Representative Example: £150,000 mortgage over 25 years initially at 4.19% fixed for 63 months reverting to 4.54% variable for 21 months and 4.29% variable for term. 63 monthly payments of £807.58, 21 monthly payments of £831.92 and 216 monthly payments of £815.79. Total amount payable £244,846.50 includes loan amount, interest of £94,559, valuation fees of £188 and product fees of £0. The overall cost for comparison is 4.4% APRC representative.
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The Help to Buy scheme is a Government initiative aimed at helping more people get on, or move up, the housing ladder. It makes it possible to buy a home with a deposit of just 5%, helping reduce one of the biggest barriers to homeownership – building up a big enough deposit in the first place.
The scheme is open to first-time buyers as well as homemovers looking to buy a home up to the value of £600,000. Buy-to-let investors aren’t eligible, nor are those who will own any property other than their Help to Buy home. Both new-builds and existing homes can be bought using the scheme, but there are different elements to choose from depending on your needs and home-buying aspirations.
Phase one of the scheme was launched in April 2013. It’s specifically designed to help borrowers secure a mortgage on a new-build property, and works by the Government providing an equity loan (also known as a second-charge loan) of up to 20% of the property’s value, subject to the borrower having at least a 5% deposit to arrange a traditional mortgage through participating lenders.
Example of a home purchase under the Help to Buy equity loan scheme:
For the first five years you won't have to pay anything on the 20% equity loan that the Government provides, but you’ll still need to repay the mortgage. After five years, the equity loan will be subject to a fee of 1.75% per annum on the outstanding amount, and from then on the fee will rise each year in line with any increase in Retail Prices Index inflation (RPI) plus 1%.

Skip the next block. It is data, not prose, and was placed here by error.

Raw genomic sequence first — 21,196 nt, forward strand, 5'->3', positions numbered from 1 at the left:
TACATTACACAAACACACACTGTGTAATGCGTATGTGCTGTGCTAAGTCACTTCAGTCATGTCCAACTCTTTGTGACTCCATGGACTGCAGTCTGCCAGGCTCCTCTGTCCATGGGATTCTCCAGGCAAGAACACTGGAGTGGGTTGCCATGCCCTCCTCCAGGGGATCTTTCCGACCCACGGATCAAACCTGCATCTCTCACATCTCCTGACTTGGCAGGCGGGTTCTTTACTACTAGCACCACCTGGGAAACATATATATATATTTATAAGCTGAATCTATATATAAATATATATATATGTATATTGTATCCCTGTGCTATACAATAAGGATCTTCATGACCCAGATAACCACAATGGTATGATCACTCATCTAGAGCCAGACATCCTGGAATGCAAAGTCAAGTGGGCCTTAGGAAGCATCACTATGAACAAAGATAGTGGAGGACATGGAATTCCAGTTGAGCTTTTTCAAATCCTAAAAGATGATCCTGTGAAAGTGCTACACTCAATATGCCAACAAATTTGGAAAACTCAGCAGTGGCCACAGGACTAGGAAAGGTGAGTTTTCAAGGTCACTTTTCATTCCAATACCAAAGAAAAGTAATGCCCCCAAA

You can choose to make voluntary repayments of the equity loan, at prevailing market value, at any time. This would mean that when you come to sell your property you won’t owe the Government anything, but if you don’t make any repayments, you’ll need to pay back the equity loan when you sell your home.
Phase two of the scheme was launched in October 2013, and aims to help borrowers with at least a 5% deposit secure a 95% loan-to-value (LTV) mortgage on a new-build or existing home up to a value of £600,000.
Under this part of the scheme, the Government offers mortgage lenders the option to purchase a guarantee of up to 15% of the value of the mortgage, reducing their risk should the borrower default and encouraging lenders to offer mortgages to those with a smaller deposit.
To qualify, borrowers will still need to pass lender affordability checks and have no history of difficulties in meeting debt payments. It must be a residential mortgage for a property you’ll live in, and the home must be in the UK and worth £600,000 or less.
This scheme is very different to the first phase of Help to Buy, as in this case the Government acts as guarantor on eligible mortgage products. Participating lenders pay the Government a fee for this guarantee, and you, as a borrower, will only have to repay the mortgage you take out, so essentially you won’t see any difference.
In order to benefit from this phase of Help to Buy, you’ll need to apply for a mortgage through a participating lender. Currently, those involved in the scheme are Aldermore, Bank of Scotland, Barclays, Halifax, HSBC, Lloyds, NatWest, Post Office Mortgages, RBS, Santander, Virgin Money and Bank of Ireland (NI only).
Our charts give you an overview of the top Help to Buy mortgages available from participating lenders to help you make your decision.
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